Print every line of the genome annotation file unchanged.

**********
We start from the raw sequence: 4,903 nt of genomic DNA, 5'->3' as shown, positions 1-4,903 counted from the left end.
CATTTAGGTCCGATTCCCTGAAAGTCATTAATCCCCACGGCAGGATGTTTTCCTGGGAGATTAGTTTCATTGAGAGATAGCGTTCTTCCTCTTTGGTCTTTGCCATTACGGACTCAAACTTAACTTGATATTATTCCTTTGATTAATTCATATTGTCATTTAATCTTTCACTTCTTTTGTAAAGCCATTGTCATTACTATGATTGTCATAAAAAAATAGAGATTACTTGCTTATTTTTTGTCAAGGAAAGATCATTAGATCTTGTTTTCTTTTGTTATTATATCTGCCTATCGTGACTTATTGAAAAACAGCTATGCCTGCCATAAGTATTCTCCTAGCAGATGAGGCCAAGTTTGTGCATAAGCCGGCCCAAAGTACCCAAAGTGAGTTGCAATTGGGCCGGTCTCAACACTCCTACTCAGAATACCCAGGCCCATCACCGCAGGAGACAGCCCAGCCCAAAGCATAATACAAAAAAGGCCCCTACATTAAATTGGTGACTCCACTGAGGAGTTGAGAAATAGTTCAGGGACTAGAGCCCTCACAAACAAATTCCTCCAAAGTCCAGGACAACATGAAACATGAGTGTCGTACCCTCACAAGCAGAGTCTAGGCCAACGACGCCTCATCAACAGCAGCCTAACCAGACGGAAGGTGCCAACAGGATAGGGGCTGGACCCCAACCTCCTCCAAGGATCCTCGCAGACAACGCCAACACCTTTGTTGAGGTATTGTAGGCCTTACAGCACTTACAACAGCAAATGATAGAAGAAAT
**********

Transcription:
We start from the raw sequence: 4,903 nt of genomic DNA, 5'->3' as shown, positions 1-4,903 counted from the left end.
CATTTAGGTCCGATTCCCTGAAAGTCATTAATCCCCACGGCAGGATGTTTTCCTGGGAGATTAGTTTCATTGAGAGATAGCGTTCTTCCTCTTTGGTCTTTGCCATTACGGACTCAAACTTAACTTGATATTATTCCTTTGATTAATTCATATTGTCATTTAATCTTTCACTTCTTTTGTAAAGCCATTGTCATTACTATGATTGTCATAAAAAAATAGAGATTACTTGCTTATTTTTTGTCAAGGAAAGATCATTAGATCTTGTTTTCTTTTGTTATTATATCTGCCTATCGTGACTTATTGAAAAACAGCTATGCCTGCCATAAGTATTCTCCTAGCAGATGAGGCCAAGTTTGTGCATAAGCCGGCCCAAAGTACCCAAAGTGAGTTGCAATTGGGCCGGTCTCAACACTCCTACTCAGAATACCCAGGCCCATCACCGCAGGAGACAGCCCAGCCCAAAGCATAATACAAAAAAGGCCCCTACATTAAATTGGTGACTCCACTGAGGAGTTGAGAAATAGTTCAGGGACTAGAGCCCTCACAAACAAATTCCTCCAAAGTCCAGGACAACATGAAACATGAGTGTCGTACCCTCACAAGCAGAGTCTAGGCCAACGACGCCTCATCAACAGCAGCCTAACCAGACGGAAGGTGCCAACAGGATAGGGGCTGGACCCCAACCTCCTCCAAGGATCCTCGCAGACAACGCCAACACCTTTGTTGAGGTATTGTAGGCCTTACAGCACTTACAACAGCAAATGATAGAAGAAAT